The night has never been so long, as the katydids chirp their song.
With damp hands, I pray, I hope. But they got so many to go along.
The radio, with rants and hate, brought so many to demonstrate.
I understand what’s happening, for I know what rage can create.
Then, a clamour in the streets. Lost, I shrink deep down into my sheets.
I won’t accept what’s happening; my traitor heart still skips a beat.
Tucked in, hiding in my bed, with that constant companion: dread,
I wipe my clammy hands, pulse running marathons inside my head.
While I lay sweating in the dark, a not-so-distant rifle barks.
I curl up tight, repress the sound; but now there’s screaming from the park.
A shadow creeps across the wall, the throng maintains its forward crawl.
I train my ears toward the din, and right outside, a lone footfall.
I see this city must be cursed. The next-door neighbours get hit first.
I hope and pray, and clench my fists, but now I expect the worst.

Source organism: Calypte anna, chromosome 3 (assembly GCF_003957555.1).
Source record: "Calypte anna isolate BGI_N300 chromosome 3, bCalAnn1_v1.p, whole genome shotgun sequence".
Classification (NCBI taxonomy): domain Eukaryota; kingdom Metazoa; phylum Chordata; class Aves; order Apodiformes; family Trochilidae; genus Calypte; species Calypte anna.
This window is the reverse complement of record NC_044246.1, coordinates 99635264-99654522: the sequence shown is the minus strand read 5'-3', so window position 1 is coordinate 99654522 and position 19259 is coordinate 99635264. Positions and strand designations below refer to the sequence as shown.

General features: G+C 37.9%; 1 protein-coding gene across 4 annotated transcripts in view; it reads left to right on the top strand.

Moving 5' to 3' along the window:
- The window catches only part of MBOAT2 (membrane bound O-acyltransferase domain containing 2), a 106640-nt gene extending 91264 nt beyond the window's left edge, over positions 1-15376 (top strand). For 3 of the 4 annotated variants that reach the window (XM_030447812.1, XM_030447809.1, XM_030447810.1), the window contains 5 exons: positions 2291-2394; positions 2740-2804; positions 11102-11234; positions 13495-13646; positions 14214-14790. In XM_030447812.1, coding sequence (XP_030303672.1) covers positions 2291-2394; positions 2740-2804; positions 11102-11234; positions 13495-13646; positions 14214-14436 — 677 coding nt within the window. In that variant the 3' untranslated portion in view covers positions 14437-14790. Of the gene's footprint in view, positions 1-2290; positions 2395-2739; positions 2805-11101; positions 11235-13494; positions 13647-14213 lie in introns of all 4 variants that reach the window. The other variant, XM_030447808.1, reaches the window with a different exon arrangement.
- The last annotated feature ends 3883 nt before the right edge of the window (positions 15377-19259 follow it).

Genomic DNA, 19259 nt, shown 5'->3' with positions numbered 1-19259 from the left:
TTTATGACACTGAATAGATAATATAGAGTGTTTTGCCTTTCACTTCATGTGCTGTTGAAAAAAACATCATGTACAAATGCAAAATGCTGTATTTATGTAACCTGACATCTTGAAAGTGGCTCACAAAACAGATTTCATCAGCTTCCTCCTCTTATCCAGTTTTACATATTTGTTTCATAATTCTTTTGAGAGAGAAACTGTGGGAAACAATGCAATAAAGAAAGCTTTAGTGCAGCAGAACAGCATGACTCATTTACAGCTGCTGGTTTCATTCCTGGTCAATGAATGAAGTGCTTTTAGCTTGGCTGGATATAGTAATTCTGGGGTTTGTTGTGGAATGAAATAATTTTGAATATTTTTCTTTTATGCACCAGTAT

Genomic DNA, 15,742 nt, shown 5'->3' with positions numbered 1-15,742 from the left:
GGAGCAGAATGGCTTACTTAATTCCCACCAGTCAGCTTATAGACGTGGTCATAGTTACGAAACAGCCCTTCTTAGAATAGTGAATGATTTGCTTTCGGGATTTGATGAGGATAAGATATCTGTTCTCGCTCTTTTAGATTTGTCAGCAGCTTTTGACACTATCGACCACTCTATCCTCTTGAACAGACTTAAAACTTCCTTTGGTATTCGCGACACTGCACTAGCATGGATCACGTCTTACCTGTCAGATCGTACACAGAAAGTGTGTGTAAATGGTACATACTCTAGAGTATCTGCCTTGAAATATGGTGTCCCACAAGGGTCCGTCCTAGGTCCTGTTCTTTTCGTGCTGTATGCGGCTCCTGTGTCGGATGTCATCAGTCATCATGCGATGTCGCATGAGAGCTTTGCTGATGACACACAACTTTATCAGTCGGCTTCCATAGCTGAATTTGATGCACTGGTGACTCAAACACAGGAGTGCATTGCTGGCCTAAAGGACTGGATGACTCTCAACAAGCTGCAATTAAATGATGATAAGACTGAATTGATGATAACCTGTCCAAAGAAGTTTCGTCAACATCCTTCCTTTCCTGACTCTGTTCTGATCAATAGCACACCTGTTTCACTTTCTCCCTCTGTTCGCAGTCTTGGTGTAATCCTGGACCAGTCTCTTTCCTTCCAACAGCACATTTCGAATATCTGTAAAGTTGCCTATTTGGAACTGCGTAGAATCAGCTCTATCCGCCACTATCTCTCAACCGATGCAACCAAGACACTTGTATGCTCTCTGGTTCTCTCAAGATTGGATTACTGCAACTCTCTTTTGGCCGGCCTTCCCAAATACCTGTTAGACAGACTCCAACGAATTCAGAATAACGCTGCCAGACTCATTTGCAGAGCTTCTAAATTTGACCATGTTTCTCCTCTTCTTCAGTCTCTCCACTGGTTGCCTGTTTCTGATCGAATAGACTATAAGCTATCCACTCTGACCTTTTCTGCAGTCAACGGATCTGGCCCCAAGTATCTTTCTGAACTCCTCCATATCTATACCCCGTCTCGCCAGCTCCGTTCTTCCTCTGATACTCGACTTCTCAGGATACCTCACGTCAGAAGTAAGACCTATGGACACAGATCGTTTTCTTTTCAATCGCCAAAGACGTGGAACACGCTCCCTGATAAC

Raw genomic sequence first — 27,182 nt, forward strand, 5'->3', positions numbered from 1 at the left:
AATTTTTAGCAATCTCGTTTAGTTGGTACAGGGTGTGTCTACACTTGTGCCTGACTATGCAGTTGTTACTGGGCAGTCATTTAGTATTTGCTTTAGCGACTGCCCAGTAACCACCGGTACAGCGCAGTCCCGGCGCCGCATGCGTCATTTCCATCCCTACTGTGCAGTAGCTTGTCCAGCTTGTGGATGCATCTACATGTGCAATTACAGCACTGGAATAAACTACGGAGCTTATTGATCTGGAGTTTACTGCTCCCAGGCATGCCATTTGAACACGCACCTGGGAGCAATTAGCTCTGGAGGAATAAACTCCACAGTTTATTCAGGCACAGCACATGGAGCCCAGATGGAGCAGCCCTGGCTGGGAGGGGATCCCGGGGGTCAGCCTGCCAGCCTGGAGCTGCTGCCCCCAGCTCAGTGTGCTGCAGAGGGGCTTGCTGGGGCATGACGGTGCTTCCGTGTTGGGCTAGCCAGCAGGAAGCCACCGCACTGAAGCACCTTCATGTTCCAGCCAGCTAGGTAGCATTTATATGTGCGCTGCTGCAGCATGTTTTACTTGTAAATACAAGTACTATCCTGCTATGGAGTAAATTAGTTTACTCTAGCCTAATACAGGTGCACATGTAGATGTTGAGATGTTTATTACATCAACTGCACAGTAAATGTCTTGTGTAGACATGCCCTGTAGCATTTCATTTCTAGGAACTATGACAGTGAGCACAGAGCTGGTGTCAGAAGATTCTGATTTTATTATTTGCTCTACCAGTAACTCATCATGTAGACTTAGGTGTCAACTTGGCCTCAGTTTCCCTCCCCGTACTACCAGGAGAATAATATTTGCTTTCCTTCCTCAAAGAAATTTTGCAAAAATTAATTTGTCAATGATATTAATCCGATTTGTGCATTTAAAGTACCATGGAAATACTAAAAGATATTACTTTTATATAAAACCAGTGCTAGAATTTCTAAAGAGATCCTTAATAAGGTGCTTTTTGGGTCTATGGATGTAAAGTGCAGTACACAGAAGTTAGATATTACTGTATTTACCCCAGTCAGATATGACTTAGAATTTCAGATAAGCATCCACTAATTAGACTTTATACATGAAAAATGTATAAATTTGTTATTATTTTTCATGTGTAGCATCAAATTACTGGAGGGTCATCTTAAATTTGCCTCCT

Horrific crashing from their place. I keep seeing their youngest’s face.
Nothing will be the same again; some sins can never be erased.
I shut my eyes, rest a while, pretend that no one would hurt a child.
But there’s so many in the mob, becoming ever more hostile.
Smoke slithers up from wrecks, suffocates me inside this complex.
The building shakes. My door splinters and cracks. I know that I am next.
Jessica Peter is a social worker and health researcher from Hamilton, Ontario, Canada where she lives with her partner and their two black cats. Her stories and poems all tend toward the dark, the uncanny, or the absurd. You can find her and her work in the upcoming Howls from the Dark Ages: A Medieval Horror Anthology, on Twitter @jessicapeter1, or at www.jessicapeter.net.